IS_4 .83 RMSEA (90% CI) = .040 - .064
IC_4 .78 PCLOSE = .349
Transactional MBEA_3 .67 .78 .47 .76 .69 SRMR = .043
CR_2 .57 TLI = .955
CR_3 .76 CFI = .965
CR_4 .73  
Laissez-Faire MBEP_1 .71 .88 .53 .62 .59  
MBEP_2 .68
MBEP_4 .62
LF_1 .72
LF_2 .79
LF_3 .79
LF_4 .75

Moral Leadership

Regarding moral leadership, the tested model presented good levels of adjustments in all verified indexes (Table 4) and did not present items with values of lambda <.50. Analyzing Table 4, it was possible to verify that, in terms of reliability, the dimensions presented acceptable alpha and CR values, except for the dimension “Compassion”, where low values of alpha and CR were observed. Regarding the convergent validity, it was possible to verify that CR> AVE in all dimensions, but it was verified that in the dimensions “Forgiveness” and “Compassion” the value of the AVE <.50. Regarding the discriminant validity, it was observed that both the MSV and ASV values were higher than the AVE values.

Table 4:
Moral Leadership: indexes of adjustment, reliability, convergent and discriminant validity
Dimensions Items λ CR AVE MSV ASV Fit Indexes
Integrity Int_1 .69 .84 .65 .86 .82 RMSEA = .047
Int_2 .86
Int_3 .85
Forgiveness Per_1 .76 .70 .37 1.14 .97 RMSEA (90% CI) = .018 - .071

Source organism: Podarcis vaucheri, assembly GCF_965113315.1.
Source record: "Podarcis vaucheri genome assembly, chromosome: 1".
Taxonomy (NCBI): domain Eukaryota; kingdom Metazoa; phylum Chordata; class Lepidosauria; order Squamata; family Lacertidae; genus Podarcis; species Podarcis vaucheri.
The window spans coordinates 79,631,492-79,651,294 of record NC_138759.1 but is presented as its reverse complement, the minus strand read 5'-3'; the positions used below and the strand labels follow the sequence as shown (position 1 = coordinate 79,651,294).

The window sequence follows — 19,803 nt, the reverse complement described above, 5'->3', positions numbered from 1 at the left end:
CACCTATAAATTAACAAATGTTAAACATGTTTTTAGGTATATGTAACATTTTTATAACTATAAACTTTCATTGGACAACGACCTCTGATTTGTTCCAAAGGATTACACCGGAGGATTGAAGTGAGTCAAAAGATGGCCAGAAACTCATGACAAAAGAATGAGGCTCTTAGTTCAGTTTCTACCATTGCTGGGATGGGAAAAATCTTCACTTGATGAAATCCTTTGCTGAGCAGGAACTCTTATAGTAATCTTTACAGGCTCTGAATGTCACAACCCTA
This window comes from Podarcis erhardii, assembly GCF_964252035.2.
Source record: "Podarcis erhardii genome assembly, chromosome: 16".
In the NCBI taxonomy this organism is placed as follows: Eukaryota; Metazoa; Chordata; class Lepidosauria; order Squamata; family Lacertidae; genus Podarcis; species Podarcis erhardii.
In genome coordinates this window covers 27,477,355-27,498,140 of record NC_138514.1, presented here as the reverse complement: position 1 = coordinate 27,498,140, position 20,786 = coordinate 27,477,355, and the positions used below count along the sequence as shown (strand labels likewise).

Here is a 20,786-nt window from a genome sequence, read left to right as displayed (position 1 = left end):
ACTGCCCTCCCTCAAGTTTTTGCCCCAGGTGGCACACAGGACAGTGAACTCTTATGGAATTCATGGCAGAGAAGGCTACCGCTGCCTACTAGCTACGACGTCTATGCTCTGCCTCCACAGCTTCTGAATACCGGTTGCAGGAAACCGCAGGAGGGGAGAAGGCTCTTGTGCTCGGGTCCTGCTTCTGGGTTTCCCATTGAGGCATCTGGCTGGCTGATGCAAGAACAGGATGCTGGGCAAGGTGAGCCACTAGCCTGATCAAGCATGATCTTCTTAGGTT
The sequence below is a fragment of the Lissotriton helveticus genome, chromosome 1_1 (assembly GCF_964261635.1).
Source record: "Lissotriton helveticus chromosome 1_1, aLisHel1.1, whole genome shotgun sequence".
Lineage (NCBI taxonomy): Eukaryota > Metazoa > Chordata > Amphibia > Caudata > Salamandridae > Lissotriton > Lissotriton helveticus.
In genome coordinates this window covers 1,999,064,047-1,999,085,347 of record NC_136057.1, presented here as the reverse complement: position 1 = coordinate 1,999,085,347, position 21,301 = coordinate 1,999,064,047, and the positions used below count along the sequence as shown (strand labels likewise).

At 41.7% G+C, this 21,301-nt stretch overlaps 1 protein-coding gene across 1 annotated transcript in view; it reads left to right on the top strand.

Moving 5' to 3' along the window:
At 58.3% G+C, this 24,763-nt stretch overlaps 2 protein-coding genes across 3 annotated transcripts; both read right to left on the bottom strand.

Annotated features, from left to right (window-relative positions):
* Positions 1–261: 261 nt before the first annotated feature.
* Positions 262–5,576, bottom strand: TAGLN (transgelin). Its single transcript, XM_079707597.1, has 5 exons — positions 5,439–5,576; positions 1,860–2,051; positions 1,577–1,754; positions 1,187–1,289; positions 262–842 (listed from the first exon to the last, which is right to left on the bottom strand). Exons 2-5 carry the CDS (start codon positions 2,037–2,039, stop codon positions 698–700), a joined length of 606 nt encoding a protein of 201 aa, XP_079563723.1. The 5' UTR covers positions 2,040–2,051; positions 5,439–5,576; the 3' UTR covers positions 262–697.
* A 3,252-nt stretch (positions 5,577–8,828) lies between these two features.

Per_2 .61
Per _3 .53 PCLOSE = .546
Per _4 .51
Responsibility Resp_1 .82 .90 .75 .90 .78 SRMR = .032
Resp_2 .88  
Resp_3 .90 TLI = .980
Compassion Comp_1 .69 .59 .42 1.14 .85 CFI = .986
Comp_2 .60

Correlational analyses

Observing Table 5, it was possible to verify that all the dimensions of the questionnaires correlate significantly, both positively and negatively. The only exception found was transactional leadership that does not correlate with despotic leadership.

Table 5:
Values of Pearson correlations between the dimensions of the scales
  1 2 3 4 5 6 7 8 9
1. Ethical                  
2. Despotic -.62**                
3. Transformational .70** -.50**              
4. Transactional .35** -.13 .44**            
5. Laissez-Faire -.60** .50** -.63** -.24**          
6. Integrity .61** -.45** .70** .32** -.61**        
7. Forgiveness .61** -.50** .70** .34** -.53** .72**      
8. Responsibility .62** -.53** .71** .33** -.56** .79** .72**